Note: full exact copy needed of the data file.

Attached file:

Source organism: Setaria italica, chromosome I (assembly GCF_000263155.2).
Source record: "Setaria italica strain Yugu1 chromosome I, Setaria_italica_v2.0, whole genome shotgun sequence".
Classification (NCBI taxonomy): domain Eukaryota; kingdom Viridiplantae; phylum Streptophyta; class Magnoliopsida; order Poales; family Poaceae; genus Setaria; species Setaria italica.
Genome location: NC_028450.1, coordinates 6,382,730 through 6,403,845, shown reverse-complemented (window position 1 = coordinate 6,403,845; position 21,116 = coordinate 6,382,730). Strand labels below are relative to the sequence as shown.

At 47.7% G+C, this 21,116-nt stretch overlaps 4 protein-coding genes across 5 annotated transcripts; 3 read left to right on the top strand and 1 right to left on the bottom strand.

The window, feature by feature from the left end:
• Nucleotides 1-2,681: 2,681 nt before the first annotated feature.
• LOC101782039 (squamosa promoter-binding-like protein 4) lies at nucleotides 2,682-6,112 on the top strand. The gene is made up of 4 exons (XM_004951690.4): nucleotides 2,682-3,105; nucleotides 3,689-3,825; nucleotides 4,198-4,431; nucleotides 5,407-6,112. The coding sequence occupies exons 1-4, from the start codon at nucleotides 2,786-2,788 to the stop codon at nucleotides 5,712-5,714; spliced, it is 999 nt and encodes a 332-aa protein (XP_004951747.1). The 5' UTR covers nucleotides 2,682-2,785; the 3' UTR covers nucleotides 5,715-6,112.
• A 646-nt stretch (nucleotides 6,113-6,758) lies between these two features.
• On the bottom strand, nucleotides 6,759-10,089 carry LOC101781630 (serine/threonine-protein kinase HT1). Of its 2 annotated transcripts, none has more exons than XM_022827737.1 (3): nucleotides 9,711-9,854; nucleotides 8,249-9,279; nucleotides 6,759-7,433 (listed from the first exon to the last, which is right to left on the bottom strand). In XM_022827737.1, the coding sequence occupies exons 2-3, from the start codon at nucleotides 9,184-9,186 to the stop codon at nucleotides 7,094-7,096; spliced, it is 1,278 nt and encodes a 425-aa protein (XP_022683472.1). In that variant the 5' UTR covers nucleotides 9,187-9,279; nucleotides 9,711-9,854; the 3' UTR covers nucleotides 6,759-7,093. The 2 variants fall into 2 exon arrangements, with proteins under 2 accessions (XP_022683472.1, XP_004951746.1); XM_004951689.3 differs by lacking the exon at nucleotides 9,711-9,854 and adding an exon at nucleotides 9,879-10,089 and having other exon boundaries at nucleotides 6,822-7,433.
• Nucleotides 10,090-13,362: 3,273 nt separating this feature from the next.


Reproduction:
Source organism: Setaria italica, chromosome I (assembly GCF_000263155.2).
Source record: "Setaria italica strain Yugu1 chromosome I, Setaria_italica_v2.0, whole genome shotgun sequence".
Classification (NCBI taxonomy): domain Eukaryota; kingdom Viridiplantae; phylum Streptophyta; class Magnoliopsida; order Poales; family Poaceae; genus Setaria; species Setaria italica.
Genome location: NC_028450.1, coordinates 6,382,730 through 6,403,845, shown reverse-complemented (window position 1 = coordinate 6,403,845; position 21,116 = coordinate 6,382,730). Strand labels below are relative to the sequence as shown.

At 47.7% G+C, this 21,116-nt stretch overlaps 4 protein-coding genes across 5 annotated transcripts; 3 read left to right on the top strand and 1 right to left on the bottom strand.

The window, feature by feature from the left end:
• Nucleotides 1-2,681: 2,681 nt before the first annotated feature.
• LOC101782039 (squamosa promoter-binding-like protein 4) lies at nucleotides 2,682-6,112 on the top strand. The gene is made up of 4 exons (XM_004951690.4): nucleotides 2,682-3,105; nucleotides 3,689-3,825; nucleotides 4,198-4,431; nucleotides 5,407-6,112. The coding sequence occupies exons 1-4, from the start codon at nucleotides 2,786-2,788 to the stop codon at nucleotides 5,712-5,714; spliced, it is 999 nt and encodes a 332-aa protein (XP_004951747.1). The 5' UTR covers nucleotides 2,682-2,785; the 3' UTR covers nucleotides 5,715-6,112.
• A 646-nt stretch (nucleotides 6,113-6,758) lies between these two features.
• On the bottom strand, nucleotides 6,759-10,089 carry LOC101781630 (serine/threonine-protein kinase HT1). Of its 2 annotated transcripts, none has more exons than XM_022827737.1 (3): nucleotides 9,711-9,854; nucleotides 8,249-9,279; nucleotides 6,759-7,433 (listed from the first exon to the last, which is right to left on the bottom strand). In XM_022827737.1, the coding sequence occupies exons 2-3, from the start codon at nucleotides 9,184-9,186 to the stop codon at nucleotides 7,094-7,096; spliced, it is 1,278 nt and encodes a 425-aa protein (XP_022683472.1). In that variant the 5' UTR covers nucleotides 9,187-9,279; nucleotides 9,711-9,854; the 3' UTR covers nucleotides 6,759-7,093. The 2 variants fall into 2 exon arrangements, with proteins under 2 accessions (XP_022683472.1, XP_004951746.1); XM_004951689.3 differs by lacking the exon at nucleotides 9,711-9,854 and adding an exon at nucleotides 9,879-10,089 and having other exon boundaries at nucleotides 6,822-7,433.
• Nucleotides 10,090-13,362: 3,273 nt separating this feature from the next.